Full: This setting is one of the bigger differences between the two nozzles. On our old one, it’s just a semi-strong stream of water that shoots out about four feet. Dollar Tree’s version has a single main stream shooting down the middle, which is then flanked with two lighter, mistier streams on either side. It’s a fun setting to play around with, but not sure the “full” moniker is quite fitting.

Shower: Much like the name implies, this shoots a heavy ring of water a very short distance, akin to the way a showerhead works. This setting on our old hose seems to be a little weaker, with less water coming out, but shoots it a farther distance (about three feet). It’s a wash on this one (pun intended); it’s a great setting that matches what it should be.

Center: On our old nozzle, this one is like the shower setting, but with a less wide circle shape, and a fairly short (maybe four foot) stream. Dollar Tree’s version of this shortens the circle even more, to about an inch diameter (I think; I suck at math) but shoots it out much farther, spanning around six feet. It’s a strong setting, and one of the most fun ones to use.

Jet: Here’s the be all and end all of hose nozzle settings, at least, in our household. It’s also the one that’s probably the most similar to one another across both nozzles that we own: a heavy stream of water shoots out, and reaches about 8 or so feet when placed parallel to the ground. Angle it upwards and you can get it to reach much farther.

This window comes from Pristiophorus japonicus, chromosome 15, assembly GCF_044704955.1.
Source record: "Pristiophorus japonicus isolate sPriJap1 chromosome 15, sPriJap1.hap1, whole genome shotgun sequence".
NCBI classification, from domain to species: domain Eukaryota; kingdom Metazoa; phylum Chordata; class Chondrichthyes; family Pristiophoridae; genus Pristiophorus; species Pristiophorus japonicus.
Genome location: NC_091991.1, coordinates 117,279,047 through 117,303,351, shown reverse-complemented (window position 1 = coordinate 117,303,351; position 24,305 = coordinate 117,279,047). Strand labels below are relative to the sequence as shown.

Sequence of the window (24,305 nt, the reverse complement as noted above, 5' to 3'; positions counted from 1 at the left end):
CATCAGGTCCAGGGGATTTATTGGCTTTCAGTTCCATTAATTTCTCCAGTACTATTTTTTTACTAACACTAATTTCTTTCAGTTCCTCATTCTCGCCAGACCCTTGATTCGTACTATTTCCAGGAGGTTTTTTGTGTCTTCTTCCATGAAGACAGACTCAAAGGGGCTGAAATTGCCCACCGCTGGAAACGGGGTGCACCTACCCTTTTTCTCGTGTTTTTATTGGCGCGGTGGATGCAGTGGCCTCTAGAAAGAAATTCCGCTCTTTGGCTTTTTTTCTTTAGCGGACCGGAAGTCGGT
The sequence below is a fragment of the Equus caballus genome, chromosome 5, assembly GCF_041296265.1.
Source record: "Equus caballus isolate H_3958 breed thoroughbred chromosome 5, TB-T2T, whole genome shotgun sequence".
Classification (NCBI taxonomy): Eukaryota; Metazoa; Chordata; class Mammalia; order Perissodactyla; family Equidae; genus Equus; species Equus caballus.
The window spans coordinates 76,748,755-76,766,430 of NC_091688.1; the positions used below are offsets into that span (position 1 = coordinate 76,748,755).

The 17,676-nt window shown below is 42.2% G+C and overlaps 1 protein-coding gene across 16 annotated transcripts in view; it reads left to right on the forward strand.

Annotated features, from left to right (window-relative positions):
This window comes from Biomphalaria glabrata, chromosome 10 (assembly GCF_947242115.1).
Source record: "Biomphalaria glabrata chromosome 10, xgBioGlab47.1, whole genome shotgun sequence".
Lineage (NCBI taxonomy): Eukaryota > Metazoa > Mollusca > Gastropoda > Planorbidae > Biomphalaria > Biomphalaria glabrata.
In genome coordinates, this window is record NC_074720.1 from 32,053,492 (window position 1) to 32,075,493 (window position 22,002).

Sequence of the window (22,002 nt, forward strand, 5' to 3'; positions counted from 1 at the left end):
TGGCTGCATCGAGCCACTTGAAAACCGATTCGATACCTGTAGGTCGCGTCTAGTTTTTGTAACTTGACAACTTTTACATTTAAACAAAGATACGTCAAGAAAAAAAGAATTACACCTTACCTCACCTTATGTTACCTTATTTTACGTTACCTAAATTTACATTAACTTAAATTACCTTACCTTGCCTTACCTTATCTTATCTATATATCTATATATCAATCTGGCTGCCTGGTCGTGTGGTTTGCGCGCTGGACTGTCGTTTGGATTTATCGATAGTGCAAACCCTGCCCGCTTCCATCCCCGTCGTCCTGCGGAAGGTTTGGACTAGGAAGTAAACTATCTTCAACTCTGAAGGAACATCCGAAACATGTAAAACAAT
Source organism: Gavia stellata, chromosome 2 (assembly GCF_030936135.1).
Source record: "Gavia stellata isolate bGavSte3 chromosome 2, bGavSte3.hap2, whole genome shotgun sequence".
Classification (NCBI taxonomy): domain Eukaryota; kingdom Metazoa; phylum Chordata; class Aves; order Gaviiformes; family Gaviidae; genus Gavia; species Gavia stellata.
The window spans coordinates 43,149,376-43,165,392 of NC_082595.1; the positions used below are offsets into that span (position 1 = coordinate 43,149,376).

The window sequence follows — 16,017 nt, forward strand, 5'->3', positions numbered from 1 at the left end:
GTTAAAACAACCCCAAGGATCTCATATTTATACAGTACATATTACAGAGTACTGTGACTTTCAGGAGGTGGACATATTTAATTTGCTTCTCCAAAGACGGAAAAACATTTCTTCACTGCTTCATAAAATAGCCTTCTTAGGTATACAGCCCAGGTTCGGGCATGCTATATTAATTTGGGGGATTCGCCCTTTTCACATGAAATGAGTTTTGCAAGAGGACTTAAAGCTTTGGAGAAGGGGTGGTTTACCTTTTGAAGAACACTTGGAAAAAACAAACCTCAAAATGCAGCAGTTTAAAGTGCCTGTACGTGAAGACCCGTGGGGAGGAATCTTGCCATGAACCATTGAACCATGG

So, overall, how is it? I have to say that I’m pretty impressed. While the soaker setting is an outright dud, it’s the only one; the others I could see being used from time-to-time. It’s also fairly durable, as our tired four-year-old has dropped it onto hard stone a few times, and it’s none the worse for wear. Granted, he’s short, so it only falls, like, ten inches every time, but still, it’s holding up a little better than I expected it to.

Again, you have to factor in the price, and while getting this for a buck might not qualify as an outright steal (Walmart has metal ones for just a couple of bucks more), it’s still a good product for a dollar. Switching between the settings is as simple as it should be (although younger kids might have some problems; our four-year-old did at first, but quickly adapted to it), while an audible “click” lets you know you’re properly on it.

Overall: 6/10. It’s made of a semi-durable plastic that’s built to last longer than some Dollar Tree products, and switching between settings is as easy as it should be. Surprisingly, it also attaches tightly to the hose, and doesn’t leak at all, which was actually a pleasant surprise. One setting is a dud (soaker), and a couple others are a little misleading (“Mist” and “Full”, I’m looking at you), but the rest are just as good, if not slightly better, than similar settings in other hoses. It’s not going to wow you, and I'm not sure what to expect in terms of longevity, but the plastic shell actually seems pretty durable. It’ll cool you down on a hot summer’s day, and a great way to kill some time with the kids...what more could you want?